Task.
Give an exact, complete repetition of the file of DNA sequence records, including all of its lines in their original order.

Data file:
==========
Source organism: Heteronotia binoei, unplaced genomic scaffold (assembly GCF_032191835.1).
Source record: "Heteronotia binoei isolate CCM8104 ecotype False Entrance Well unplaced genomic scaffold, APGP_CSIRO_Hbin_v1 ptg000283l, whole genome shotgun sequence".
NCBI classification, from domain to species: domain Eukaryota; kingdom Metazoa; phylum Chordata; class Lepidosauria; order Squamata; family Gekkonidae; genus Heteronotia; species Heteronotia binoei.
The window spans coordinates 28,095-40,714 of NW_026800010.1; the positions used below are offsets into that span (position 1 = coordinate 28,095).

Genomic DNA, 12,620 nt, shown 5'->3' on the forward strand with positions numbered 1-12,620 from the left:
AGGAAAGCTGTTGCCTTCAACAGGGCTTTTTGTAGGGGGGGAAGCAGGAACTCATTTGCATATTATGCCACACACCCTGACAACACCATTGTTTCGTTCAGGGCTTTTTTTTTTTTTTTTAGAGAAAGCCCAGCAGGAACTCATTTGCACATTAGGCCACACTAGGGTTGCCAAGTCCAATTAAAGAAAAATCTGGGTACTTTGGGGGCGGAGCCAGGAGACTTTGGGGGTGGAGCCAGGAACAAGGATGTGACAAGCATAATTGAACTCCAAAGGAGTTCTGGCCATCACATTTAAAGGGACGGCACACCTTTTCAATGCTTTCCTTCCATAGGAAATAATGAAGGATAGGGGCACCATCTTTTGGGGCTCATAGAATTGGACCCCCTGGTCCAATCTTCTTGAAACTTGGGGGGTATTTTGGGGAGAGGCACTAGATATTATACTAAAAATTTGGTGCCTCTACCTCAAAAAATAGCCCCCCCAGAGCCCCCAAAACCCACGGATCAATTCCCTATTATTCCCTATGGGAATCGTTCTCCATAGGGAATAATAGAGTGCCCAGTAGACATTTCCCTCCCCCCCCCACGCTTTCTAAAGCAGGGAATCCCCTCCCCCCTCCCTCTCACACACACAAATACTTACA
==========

Source organism: Heteronotia binoei, unplaced genomic scaffold (assembly GCF_032191835.1).
Source record: "Heteronotia binoei isolate CCM8104 ecotype False Entrance Well unplaced genomic scaffold, APGP_CSIRO_Hbin_v1 ptg000283l, whole genome shotgun sequence".
NCBI classification, from domain to species: domain Eukaryota; kingdom Metazoa; phylum Chordata; class Lepidosauria; order Squamata; family Gekkonidae; genus Heteronotia; species Heteronotia binoei.
The window spans coordinates 28,095-40,714 of NW_026800010.1; the positions used below are offsets into that span (position 1 = coordinate 28,095).

Genomic DNA, 12,620 nt, shown 5'->3' on the forward strand with positions numbered 1-12,620 from the left:
AGGAAAGCTGTTGCCTTCAACAGGGCTTTTTGTAGGGGGGGAAGCAGGAACTCATTTGCATATTATGCCACACACCCTGACAACACCATTGTTTCGTTCAGGGCTTTTTTTTTTTTTTTTAGAGAAAGCCCAGCAGGAACTCATTTGCACATTAGGCCACACTAGGGTTGCCAAGTCCAATTAAAGAAAAATCTGGGTACTTTGGGGGCGGAGCCAGGAGACTTTGGGGGTGGAGCCAGGAACAAGGATGTGACAAGCATAATTGAACTCCAAAGGAGTTCTGGCCATCACATTTAAAGGGACGGCACACCTTTTCAATGCTTTCCTTCCATAGGAAATAATGAAGGATAGGGGCACCATCTTTTGGGGCTCATAGAATTGGACCCCCTGGTCCAATCTTCTTGAAACTTGGGGGGTATTTTGGGGAGAGGCACTAGATATTATACTAAAAATTTGGTGCCTCTACCTCAAAAAATAGCCCCCCCAGAGCCCCCAAAACCCACGGATCAATTCCCTATTATTCCCTATGGGAATCGTTCTCCATAGGGAATAATAGAGTGCCCAGTAGACATTTCCCTCCCCCCCCCACGCTTTCTAAAGCAGGGAATCCCCTCCCCCCTCCCTCTCACACACACAAATACTTACA